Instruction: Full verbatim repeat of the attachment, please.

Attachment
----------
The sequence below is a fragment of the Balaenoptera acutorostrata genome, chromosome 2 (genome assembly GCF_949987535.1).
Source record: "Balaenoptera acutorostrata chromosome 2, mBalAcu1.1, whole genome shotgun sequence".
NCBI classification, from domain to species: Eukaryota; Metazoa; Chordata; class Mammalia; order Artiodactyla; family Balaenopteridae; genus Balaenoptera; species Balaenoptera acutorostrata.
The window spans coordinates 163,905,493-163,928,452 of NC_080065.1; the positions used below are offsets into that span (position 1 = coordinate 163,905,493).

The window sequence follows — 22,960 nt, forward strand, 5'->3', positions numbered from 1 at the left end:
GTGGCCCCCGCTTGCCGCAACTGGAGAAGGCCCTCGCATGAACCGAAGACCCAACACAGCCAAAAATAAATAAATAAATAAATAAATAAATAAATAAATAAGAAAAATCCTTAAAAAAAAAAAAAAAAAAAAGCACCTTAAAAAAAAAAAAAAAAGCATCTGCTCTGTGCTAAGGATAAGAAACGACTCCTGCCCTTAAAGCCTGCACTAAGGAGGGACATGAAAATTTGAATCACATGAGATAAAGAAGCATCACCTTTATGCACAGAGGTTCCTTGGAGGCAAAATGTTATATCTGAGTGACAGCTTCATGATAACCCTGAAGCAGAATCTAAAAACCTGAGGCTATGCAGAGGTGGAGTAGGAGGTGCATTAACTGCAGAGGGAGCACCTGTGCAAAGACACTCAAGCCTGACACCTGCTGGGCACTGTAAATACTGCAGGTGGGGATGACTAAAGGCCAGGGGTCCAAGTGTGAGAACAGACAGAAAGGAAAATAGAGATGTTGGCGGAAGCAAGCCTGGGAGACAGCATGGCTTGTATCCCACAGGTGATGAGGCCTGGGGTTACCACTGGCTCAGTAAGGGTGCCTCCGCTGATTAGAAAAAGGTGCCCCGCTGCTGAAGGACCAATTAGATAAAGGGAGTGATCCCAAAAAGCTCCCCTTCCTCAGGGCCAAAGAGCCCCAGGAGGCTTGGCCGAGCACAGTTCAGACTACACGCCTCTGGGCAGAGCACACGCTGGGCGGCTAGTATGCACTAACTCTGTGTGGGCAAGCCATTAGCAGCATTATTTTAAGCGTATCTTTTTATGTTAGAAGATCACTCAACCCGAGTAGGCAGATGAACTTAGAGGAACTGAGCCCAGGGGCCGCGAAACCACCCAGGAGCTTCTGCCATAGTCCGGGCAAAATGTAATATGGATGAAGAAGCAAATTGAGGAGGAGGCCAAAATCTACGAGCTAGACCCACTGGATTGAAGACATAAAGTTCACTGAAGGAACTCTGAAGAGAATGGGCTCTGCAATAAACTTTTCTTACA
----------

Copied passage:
The sequence below is a fragment of the Balaenoptera acutorostrata genome, chromosome 2 (genome assembly GCF_949987535.1).
Source record: "Balaenoptera acutorostrata chromosome 2, mBalAcu1.1, whole genome shotgun sequence".
NCBI classification, from domain to species: Eukaryota; Metazoa; Chordata; class Mammalia; order Artiodactyla; family Balaenopteridae; genus Balaenoptera; species Balaenoptera acutorostrata.
The window spans coordinates 163,905,493-163,928,452 of NC_080065.1; the positions used below are offsets into that span (position 1 = coordinate 163,905,493).

The window sequence follows — 22,960 nt, forward strand, 5'->3', positions numbered from 1 at the left end:
GTGGCCCCCGCTTGCCGCAACTGGAGAAGGCCCTCGCATGAACCGAAGACCCAACACAGCCAAAAATAAATAAATAAATAAATAAATAAATAAATAAATAAGAAAAATCCTTAAAAAAAAAAAAAAAAAAAAGCACCTTAAAAAAAAAAAAAAAAGCATCTGCTCTGTGCTAAGGATAAGAAACGACTCCTGCCCTTAAAGCCTGCACTAAGGAGGGACATGAAAATTTGAATCACATGAGATAAAGAAGCATCACCTTTATGCACAGAGGTTCCTTGGAGGCAAAATGTTATATCTGAGTGACAGCTTCATGATAACCCTGAAGCAGAATCTAAAAACCTGAGGCTATGCAGAGGTGGAGTAGGAGGTGCATTAACTGCAGAGGGAGCACCTGTGCAAAGACACTCAAGCCTGACACCTGCTGGGCACTGTAAATACTGCAGGTGGGGATGACTAAAGGCCAGGGGTCCAAGTGTGAGAACAGACAGAAAGGAAAATAGAGATGTTGGCGGAAGCAAGCCTGGGAGACAGCATGGCTTGTATCCCACAGGTGATGAGGCCTGGGGTTACCACTGGCTCAGTAAGGGTGCCTCCGCTGATTAGAAAAAGGTGCCCCGCTGCTGAAGGACCAATTAGATAAAGGGAGTGATCCCAAAAAGCTCCCCTTCCTCAGGGCCAAAGAGCCCCAGGAGGCTTGGCCGAGCACAGTTCAGACTACACGCCTCTGGGCAGAGCACACGCTGGGCGGCTAGTATGCACTAACTCTGTGTGGGCAAGCCATTAGCAGCATTATTTTAAGCGTATCTTTTTATGTTAGAAGATCACTCAACCCGAGTAGGCAGATGAACTTAGAGGAACTGAGCCCAGGGGCCGCGAAACCACCCAGGAGCTTCTGCCATAGTCCGGGCAAAATGTAATATGGATGAAGAAGCAAATTGAGGAGGAGGCCAAAATCTACGAGCTAGACCCACTGGATTGAAGACATAAAGTTCACTGAAGGAACTCTGAAGAGAATGGGCTCTGCAATAAACTTTTCTTACA